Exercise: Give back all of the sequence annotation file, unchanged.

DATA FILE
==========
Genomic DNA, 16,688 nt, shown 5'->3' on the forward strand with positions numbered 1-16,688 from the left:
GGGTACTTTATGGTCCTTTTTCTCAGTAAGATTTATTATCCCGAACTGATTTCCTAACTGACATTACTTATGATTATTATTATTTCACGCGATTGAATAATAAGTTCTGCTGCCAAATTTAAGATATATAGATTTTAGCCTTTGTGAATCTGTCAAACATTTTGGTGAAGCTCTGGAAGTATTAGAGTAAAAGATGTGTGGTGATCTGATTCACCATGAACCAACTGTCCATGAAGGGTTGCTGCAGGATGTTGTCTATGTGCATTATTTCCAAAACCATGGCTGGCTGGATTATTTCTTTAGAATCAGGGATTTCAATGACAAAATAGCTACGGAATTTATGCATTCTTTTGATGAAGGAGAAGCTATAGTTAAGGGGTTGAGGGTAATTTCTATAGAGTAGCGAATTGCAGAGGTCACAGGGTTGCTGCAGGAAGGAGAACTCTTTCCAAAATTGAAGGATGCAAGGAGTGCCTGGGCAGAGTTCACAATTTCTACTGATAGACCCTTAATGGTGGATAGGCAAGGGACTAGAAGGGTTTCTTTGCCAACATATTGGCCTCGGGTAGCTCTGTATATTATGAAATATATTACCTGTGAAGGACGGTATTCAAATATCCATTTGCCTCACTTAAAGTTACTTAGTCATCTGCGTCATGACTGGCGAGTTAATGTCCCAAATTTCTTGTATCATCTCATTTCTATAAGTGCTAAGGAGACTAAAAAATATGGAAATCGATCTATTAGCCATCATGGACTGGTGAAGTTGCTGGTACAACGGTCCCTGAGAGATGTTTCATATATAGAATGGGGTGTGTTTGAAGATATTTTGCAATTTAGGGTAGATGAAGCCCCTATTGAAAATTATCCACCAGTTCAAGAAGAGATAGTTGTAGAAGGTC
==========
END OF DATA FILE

Genomic DNA, 16,688 nt, shown 5'->3' on the forward strand with positions numbered 1-16,688 from the left:
GGGTACTTTATGGTCCTTTTTCTCAGTAAGATTTATTATCCCGAACTGATTTCCTAACTGACATTACTTATGATTATTATTATTTCACGCGATTGAATAATAAGTTCTGCTGCCAAATTTAAGATATATAGATTTTAGCCTTTGTGAATCTGTCAAACATTTTGGTGAAGCTCTGGAAGTATTAGAGTAAAAGATGTGTGGTGATCTGATTCACCATGAACCAACTGTCCATGAAGGGTTGCTGCAGGATGTTGTCTATGTGCATTATTTCCAAAACCATGGCTGGCTGGATTATTTCTTTAGAATCAGGGATTTCAATGACAAAATAGCTACGGAATTTATGCATTCTTTTGATGAAGGAGAAGCTATAGTTAAGGGGTTGAGGGTAATTTCTATAGAGTAGCGAATTGCAGAGGTCACAGGGTTGCTGCAGGAAGGAGAACTCTTTCCAAAATTGAAGGATGCAAGGAGTGCCTGGGCAGAGTTCACAATTTCTACTGATAGACCCTTAATGGTGGATAGGCAAGGGACTAGAAGGGTTTCTTTGCCAACATATTGGCCTCGGGTAGCTCTGTATATTATGAAATATATTACCTGTGAAGGACGGTATTCAAATATCCATTTGCCTCACTTAAAGTTACTTAGTCATCTGCGTCATGACTGGCGAGTTAATGTCCCAAATTTCTTGTATCATCTCATTTCTATAAGTGCTAAGGAGACTAAAAAATATGGAAATCGATCTATTAGCCATCATGGACTGGTGAAGTTGCTGGTACAACGGTCCCTGAGAGATGTTTCATATATAGAATGGGGTGTGTTTGAAGATATTTTGCAATTTAGGGTAGATGAAGCCCCTATTGAAAATTATCCACCAGTTCAAGAAGAGATAGTTGTAGAAGGTC